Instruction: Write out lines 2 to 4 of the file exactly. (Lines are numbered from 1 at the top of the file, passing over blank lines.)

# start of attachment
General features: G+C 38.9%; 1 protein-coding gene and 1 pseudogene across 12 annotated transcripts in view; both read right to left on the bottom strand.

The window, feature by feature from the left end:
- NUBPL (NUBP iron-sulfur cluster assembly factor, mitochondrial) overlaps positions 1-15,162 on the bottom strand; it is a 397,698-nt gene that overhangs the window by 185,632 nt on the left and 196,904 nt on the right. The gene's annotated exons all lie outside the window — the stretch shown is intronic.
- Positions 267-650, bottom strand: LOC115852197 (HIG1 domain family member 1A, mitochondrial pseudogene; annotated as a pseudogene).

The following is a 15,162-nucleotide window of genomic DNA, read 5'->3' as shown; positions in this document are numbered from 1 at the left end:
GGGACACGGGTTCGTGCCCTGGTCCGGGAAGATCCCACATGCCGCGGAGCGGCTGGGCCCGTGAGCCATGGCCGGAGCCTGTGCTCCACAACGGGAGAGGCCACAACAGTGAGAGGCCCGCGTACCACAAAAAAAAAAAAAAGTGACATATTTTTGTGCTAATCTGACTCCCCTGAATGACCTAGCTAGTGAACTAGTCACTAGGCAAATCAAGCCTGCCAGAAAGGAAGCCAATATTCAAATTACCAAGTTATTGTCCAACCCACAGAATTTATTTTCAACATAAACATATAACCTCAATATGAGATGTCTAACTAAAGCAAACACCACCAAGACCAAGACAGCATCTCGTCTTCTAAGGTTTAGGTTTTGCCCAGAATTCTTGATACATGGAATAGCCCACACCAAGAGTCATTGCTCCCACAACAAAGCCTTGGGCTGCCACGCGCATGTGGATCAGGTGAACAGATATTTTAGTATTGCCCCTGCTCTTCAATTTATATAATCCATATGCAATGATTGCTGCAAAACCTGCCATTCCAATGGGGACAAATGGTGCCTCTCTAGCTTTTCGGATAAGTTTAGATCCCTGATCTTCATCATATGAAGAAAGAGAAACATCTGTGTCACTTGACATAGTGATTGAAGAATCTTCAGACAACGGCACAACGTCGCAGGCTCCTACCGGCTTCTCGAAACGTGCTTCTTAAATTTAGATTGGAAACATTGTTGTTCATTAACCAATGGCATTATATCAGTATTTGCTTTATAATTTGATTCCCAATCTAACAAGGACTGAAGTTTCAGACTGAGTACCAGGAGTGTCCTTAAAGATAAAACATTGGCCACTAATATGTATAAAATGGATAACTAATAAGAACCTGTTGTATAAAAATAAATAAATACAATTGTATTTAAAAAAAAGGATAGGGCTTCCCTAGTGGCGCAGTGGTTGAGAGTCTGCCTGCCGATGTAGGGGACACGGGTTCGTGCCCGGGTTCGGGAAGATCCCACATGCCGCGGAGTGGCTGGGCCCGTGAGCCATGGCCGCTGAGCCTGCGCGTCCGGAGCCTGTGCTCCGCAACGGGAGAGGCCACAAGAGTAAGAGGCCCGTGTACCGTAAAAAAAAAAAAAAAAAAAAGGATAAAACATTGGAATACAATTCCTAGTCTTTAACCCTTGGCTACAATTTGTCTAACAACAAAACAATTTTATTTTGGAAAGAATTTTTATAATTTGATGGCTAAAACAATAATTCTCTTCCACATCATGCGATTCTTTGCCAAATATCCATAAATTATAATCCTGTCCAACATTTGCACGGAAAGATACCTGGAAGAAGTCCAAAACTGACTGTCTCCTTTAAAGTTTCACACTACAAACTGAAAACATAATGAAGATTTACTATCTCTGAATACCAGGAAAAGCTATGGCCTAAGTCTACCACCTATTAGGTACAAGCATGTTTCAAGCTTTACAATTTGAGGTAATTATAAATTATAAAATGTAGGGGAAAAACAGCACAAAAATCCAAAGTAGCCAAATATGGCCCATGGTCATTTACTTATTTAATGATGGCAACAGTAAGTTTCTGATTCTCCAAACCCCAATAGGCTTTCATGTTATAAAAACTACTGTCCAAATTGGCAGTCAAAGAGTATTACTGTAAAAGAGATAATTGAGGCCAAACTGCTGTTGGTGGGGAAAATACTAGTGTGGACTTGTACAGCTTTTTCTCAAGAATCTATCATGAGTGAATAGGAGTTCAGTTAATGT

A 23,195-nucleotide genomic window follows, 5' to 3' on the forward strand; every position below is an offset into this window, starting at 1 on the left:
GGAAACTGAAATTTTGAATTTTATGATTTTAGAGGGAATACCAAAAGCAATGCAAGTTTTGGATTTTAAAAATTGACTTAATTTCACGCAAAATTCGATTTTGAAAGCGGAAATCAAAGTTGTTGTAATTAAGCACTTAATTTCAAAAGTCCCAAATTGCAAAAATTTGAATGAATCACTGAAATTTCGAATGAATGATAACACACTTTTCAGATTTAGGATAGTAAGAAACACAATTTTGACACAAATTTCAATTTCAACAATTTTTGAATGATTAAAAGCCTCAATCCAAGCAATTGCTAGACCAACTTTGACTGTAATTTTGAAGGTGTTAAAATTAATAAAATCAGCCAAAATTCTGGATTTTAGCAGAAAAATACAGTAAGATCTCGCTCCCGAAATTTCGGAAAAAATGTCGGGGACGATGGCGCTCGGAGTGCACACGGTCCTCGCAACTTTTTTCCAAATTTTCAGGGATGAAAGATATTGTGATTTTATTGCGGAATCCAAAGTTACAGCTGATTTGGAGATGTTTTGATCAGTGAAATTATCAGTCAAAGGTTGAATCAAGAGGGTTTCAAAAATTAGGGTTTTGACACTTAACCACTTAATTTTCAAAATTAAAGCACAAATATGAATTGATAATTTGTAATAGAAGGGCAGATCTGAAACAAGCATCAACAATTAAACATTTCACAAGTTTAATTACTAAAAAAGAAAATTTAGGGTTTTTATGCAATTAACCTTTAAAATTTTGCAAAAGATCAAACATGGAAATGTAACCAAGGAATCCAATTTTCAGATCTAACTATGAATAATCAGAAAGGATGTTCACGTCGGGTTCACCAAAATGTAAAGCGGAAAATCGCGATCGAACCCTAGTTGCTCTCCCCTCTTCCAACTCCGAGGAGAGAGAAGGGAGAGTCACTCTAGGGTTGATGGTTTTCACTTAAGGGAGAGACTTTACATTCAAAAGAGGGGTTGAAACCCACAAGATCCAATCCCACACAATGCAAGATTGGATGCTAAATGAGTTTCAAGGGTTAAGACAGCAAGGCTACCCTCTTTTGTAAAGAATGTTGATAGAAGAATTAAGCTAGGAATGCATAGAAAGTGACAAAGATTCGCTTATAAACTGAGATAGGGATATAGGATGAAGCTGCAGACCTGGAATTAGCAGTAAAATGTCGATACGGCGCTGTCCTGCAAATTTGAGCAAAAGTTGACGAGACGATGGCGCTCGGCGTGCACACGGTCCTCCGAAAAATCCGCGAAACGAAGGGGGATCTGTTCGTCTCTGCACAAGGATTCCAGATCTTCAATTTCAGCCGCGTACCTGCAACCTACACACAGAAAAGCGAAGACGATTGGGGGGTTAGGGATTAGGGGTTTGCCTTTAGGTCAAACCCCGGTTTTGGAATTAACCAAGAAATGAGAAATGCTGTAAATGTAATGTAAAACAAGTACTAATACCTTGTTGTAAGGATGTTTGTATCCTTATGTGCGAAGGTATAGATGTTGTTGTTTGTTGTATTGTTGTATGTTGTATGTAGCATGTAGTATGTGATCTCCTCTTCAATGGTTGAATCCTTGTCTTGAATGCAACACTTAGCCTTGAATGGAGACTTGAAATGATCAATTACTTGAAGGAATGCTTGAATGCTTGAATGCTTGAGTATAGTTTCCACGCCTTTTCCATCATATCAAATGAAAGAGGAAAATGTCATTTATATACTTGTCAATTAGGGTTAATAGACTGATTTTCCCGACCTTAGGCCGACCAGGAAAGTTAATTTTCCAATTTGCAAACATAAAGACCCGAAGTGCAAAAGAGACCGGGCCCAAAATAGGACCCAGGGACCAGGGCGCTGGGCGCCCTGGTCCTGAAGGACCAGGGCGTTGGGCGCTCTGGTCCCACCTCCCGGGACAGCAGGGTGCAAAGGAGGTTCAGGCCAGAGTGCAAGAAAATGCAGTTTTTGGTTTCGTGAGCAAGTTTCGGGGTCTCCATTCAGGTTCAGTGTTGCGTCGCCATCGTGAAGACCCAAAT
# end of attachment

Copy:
The window, feature by feature from the left end:
- NUBPL (NUBP iron-sulfur cluster assembly factor, mitochondrial) overlaps positions 1-15,162 on the bottom strand; it is a 397,698-nt gene that overhangs the window by 185,632 nt on the left and 196,904 nt on the right. The gene's annotated exons all lie outside the window — the stretch shown is intronic.
- Positions 267-650, bottom strand: LOC115852197 (HIG1 domain family member 1A, mitochondrial pseudogene; annotated as a pseudogene).